Any celebration made after the U.S. raid that killed high-ranking Islamic State (IS) official Abu Sayyaf was likely halted after reports of the group’s take-over of Ramadi.
The Islamic State (IS) released a video of British captive John Cantlie giving a tour inside the city of Mosul in Iraq's Ninawa province, including his visiting a marketplace and hospital, and driving a car and IS police motorcycle.
Over the past few weeks, the insurgent threat from al-Nusra Front, al-Qaeda’s (AQ) affiliate in Syria has grown, even as actions by the Iraqi government, Kurdish forces, and tribal fighters have significantly reduced the territory controlled by the Islamic State (IS) in Iraq. The result is that the two fighting groups seem to be changing places in the size and scope of the military threat they present to the region. Meanwhile, the announcement by IS members that the group has built a “dirty bomb” and smuggled it into Europe creates the possibility that IS now presents as great a terrorist danger as the “imminent threat” posed by AQ’s Khorasan Group.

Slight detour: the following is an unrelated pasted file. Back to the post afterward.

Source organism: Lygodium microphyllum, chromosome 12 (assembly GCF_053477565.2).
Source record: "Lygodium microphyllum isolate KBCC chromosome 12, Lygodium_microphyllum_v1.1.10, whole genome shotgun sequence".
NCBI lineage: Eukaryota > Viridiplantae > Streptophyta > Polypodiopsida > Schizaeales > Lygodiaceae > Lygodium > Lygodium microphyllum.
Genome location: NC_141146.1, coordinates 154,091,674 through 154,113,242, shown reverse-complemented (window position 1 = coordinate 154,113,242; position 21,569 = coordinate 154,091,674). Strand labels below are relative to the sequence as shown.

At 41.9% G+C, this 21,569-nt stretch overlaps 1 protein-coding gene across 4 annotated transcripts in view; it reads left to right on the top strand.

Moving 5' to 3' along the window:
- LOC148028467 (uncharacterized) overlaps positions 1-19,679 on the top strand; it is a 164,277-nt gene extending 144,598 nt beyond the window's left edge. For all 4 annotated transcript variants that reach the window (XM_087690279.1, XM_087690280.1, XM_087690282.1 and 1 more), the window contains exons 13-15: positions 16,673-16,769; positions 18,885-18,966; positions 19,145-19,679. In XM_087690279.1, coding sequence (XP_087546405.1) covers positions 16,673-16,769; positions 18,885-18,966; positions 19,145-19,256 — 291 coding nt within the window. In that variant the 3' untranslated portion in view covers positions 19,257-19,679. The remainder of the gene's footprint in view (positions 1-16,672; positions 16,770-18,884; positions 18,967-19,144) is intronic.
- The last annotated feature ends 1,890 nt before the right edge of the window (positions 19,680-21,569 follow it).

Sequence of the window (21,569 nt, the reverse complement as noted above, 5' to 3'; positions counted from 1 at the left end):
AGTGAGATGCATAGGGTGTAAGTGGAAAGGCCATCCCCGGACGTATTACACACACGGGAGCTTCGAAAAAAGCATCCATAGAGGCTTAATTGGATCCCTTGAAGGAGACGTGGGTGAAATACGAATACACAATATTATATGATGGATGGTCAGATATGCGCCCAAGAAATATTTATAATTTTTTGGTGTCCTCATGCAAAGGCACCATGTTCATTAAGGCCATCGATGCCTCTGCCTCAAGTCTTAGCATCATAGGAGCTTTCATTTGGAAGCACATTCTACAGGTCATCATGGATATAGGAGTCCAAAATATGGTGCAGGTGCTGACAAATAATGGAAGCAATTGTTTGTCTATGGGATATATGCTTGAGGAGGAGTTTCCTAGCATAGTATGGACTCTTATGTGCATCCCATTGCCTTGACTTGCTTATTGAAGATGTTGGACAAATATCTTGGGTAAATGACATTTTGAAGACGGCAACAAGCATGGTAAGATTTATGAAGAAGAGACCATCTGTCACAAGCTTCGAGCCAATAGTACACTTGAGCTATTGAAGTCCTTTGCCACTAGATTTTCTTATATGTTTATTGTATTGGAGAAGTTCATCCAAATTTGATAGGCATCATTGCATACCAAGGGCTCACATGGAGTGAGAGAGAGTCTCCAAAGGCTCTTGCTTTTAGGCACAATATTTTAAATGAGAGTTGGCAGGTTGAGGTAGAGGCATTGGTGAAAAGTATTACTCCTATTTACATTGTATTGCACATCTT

The U.S. is currently in its third month of its strategy to "disrupt and eliminate" the Islamic State. President Obama proclaimed from the outset that the United States would not commit ground troops to the conflict, but would instead conduct a calculated bombing campaign against the Islamic State (IS) and both train and arm designated rebel groups fighting against IS. Currently, the U.S. strategy is revealing some weaknesses.
Having spent several posts discussing the threat offered by the Islamic State (IS), it seems appropriate to balance these views with a look at the signs that suggest the group is facing difficulties in its attempts to expand further.